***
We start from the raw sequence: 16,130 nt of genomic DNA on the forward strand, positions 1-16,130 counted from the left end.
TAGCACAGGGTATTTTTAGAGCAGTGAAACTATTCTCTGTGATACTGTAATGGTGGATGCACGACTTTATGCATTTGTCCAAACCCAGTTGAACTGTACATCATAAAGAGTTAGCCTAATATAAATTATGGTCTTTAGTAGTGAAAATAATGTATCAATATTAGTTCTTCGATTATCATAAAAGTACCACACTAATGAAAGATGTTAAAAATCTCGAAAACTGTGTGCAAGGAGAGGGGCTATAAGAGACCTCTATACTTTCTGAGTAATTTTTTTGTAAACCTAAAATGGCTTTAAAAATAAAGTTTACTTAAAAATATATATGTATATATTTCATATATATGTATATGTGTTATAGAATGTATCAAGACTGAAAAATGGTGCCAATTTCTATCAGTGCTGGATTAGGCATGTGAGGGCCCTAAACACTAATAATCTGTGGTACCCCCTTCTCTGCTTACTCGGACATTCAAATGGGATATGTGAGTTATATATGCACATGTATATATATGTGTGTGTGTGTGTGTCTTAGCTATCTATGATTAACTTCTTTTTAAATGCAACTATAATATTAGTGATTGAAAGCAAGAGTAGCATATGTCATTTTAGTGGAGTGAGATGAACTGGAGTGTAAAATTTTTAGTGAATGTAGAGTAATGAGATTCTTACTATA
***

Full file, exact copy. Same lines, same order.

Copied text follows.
We start from the raw sequence: 16,130 nt of genomic DNA on the forward strand, positions 1-16,130 counted from the left end.
TAGCACAGGGTATTTTTAGAGCAGTGAAACTATTCTCTGTGATACTGTAATGGTGGATGCACGACTTTATGCATTTGTCCAAACCCAGTTGAACTGTACATCATAAAGAGTTAGCCTAATATAAATTATGGTCTTTAGTAGTGAAAATAATGTATCAATATTAGTTCTTCGATTATCATAAAAGTACCACACTAATGAAAGATGTTAAAAATCTCGAAAACTGTGTGCAAGGAGAGGGGCTATAAGAGACCTCTATACTTTCTGAGTAATTTTTTTGTAAACCTAAAATGGCTTTAAAAATAAAGTTTACTTAAAAATATATATGTATATATTTCATATATATGTATATGTGTTATAGAATGTATCAAGACTGAAAAATGGTGCCAATTTCTATCAGTGCTGGATTAGGCATGTGAGGGCCCTAAACACTAATAATCTGTGGTACCCCCTTCTCTGCTTACTCGGACATTCAAATGGGATATGTGAGTTATATATGCACATGTATATATATGTGTGTGTGTGTGTGTCTTAGCTATCTATGATTAACTTCTTTTTAAATGCAACTATAATATTAGTGATTGAAAGCAAGAGTAGCATATGTCATTTTAGTGGAGTGAGATGAACTGGAGTGTAAAATTTTTAGTGAATGTAGAGTAATGAGATTCTTACTATA